Venous thromboembolism (VTE) and major bleeding are associated with substantial morbidity and mortality. We sought to compare in a real-world setting the effectiveness of fondaparinux and enoxaparin as treatment for persons hospitalized with VTE.
We reviewed billing records of patients hospitalized with deep vein thrombosis (DVT), pulmonary embolism (PE), or both (according to ICD-9 diagnosis codes) from >550 US acute care hospitals. Primary outcomes were hospital readmissions for recurrent VTEs or major bleeding within 30 days after discharge. Time from discharge to readmission for recurrent VTE or major bleeding was a secondary endpoint. We utilized logistic regression and Cox-proportional hazard modeling to control for potential confounders (eg, demographic, clinical, and hospital characteristics).
The cohort included 43,360 subjects (fondaparinux: n=809; enoxaparin: n=42,551). Fondaparinux-treated patients were younger, had a higher comorbidity burden, and more VTE risk factors. Crude readmission rates for VTE were 2.7% and 2.6% for fondaparinux and enoxaparin, respectively; the adjusted analysis confirmed the similarity in readmission rates (adjusted OR for readmission with fondaparinux: 0.810, p=0.94). Both crude and adjusted readmission rates for major bleeding events were similar between treatments (unadjusted rates: fondaparinux: 0.6% and enoxaparin: 0.7%, adjusted OR for fondaparinux: 0.799, p=0.62) There was no difference statistically in time to rehospitalization based on treatment option. Readmission rates for VTE and major bleeding did not differ between fondaparinux and enoxaparin-treated patients, irrespective of whether the VTE was present at time of index hospitalization or if it arose as a complication of hospitalization.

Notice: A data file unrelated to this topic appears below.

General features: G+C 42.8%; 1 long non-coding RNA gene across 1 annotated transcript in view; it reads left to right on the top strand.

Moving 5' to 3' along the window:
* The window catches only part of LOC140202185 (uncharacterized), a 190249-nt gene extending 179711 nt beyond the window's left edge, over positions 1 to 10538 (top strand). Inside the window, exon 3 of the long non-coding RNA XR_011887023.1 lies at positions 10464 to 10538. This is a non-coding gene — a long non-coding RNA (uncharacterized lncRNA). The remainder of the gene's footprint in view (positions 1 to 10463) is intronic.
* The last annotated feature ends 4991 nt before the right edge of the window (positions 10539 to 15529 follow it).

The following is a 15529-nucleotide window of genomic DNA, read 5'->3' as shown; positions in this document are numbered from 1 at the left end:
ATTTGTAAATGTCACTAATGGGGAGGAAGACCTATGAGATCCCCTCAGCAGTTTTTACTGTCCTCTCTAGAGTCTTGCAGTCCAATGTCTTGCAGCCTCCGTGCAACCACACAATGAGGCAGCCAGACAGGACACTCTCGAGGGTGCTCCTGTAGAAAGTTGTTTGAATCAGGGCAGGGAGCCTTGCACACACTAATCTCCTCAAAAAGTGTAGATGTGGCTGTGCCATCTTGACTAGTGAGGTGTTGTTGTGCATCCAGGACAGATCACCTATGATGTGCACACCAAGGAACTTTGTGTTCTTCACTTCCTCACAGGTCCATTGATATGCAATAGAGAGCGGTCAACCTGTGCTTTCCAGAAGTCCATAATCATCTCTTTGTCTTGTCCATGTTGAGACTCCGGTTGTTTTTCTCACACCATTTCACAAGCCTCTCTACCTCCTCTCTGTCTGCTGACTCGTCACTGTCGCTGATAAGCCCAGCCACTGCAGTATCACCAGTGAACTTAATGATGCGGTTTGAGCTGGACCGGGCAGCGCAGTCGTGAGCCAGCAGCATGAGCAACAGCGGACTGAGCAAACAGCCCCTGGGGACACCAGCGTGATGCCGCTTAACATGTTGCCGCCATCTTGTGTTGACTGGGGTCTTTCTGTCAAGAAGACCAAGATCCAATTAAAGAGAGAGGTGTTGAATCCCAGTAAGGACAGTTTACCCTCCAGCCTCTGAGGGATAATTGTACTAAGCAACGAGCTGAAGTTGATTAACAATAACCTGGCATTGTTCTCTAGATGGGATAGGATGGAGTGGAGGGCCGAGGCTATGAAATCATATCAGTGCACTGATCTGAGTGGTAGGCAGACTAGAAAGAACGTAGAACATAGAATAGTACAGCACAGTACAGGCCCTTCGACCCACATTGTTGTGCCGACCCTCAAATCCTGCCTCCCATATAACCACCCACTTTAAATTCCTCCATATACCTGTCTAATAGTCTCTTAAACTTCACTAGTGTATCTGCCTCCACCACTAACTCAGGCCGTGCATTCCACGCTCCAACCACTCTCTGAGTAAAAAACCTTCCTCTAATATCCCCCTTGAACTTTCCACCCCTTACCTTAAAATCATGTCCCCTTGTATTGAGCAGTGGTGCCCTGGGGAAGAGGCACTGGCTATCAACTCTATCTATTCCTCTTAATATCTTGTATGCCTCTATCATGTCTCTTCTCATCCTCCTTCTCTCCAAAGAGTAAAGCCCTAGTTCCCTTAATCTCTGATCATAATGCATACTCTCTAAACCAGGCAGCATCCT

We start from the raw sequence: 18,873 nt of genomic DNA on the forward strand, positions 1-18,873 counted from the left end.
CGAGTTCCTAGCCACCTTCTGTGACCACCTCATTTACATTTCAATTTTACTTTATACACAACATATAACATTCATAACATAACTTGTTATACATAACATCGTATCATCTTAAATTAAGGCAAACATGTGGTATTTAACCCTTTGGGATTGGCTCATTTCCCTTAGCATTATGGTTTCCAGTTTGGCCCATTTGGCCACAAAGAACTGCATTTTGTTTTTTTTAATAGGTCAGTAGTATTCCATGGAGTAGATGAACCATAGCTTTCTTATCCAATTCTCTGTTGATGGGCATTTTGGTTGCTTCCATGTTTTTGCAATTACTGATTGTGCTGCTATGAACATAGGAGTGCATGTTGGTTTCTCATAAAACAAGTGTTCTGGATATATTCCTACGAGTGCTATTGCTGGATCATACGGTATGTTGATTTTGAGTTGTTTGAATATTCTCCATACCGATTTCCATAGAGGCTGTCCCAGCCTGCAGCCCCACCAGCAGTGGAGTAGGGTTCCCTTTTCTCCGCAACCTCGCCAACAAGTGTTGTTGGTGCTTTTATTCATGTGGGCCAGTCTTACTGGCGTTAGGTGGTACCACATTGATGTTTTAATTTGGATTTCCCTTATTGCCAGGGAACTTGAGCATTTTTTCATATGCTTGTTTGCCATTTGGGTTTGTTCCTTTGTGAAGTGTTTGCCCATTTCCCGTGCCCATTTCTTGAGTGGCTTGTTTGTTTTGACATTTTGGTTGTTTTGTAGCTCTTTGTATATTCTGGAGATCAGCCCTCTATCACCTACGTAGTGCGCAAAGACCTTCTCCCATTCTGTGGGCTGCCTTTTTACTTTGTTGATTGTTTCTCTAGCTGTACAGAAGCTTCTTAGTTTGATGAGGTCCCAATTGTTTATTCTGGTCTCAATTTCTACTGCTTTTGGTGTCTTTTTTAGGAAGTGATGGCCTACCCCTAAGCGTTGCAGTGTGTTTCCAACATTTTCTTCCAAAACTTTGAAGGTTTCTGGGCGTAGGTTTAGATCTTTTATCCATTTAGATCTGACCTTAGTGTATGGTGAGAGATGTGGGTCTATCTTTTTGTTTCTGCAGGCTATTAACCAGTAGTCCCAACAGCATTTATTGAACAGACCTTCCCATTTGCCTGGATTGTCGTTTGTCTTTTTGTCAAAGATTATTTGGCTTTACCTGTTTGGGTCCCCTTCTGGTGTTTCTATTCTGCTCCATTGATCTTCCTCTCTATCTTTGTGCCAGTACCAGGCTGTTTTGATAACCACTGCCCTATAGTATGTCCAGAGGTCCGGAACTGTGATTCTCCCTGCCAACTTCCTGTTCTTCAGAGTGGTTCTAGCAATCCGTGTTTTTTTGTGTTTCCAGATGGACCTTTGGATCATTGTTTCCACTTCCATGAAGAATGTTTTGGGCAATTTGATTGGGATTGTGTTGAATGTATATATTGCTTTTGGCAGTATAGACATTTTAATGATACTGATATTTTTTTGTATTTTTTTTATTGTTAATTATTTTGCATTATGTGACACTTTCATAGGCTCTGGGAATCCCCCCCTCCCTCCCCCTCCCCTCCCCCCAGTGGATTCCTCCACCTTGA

In a naturalistic setting, acute inpatient VTE treatment with fondaparinux, as compared with enoxaparin, is associated with similar risk for readmission due to VTE recurrence or major bleeding.
In a naturalistic setting, fondaparinux and enoxaparin appear to have comparable effectiveness, with similarly low bleeding risk, for acute anticoagulation for hospitalized patients with VTE. Clinicians therefore should consider other factors (eg, ease of dosing, frequency of administration, cost) when selecting between these agents for this population.
Andrew Shorr, Grant monies (from industry related sources) Astellas, GSK, J and J, Pfizer, Sanofi; Consultant fee, speaker bureau, advisory committee, etc. Astellas, BI, GSK, J and J, Medicines Co. Merck, Pfizer, Sanofi, Theravance; Other This project was supported by GSK; No Product/Research Disclosure Information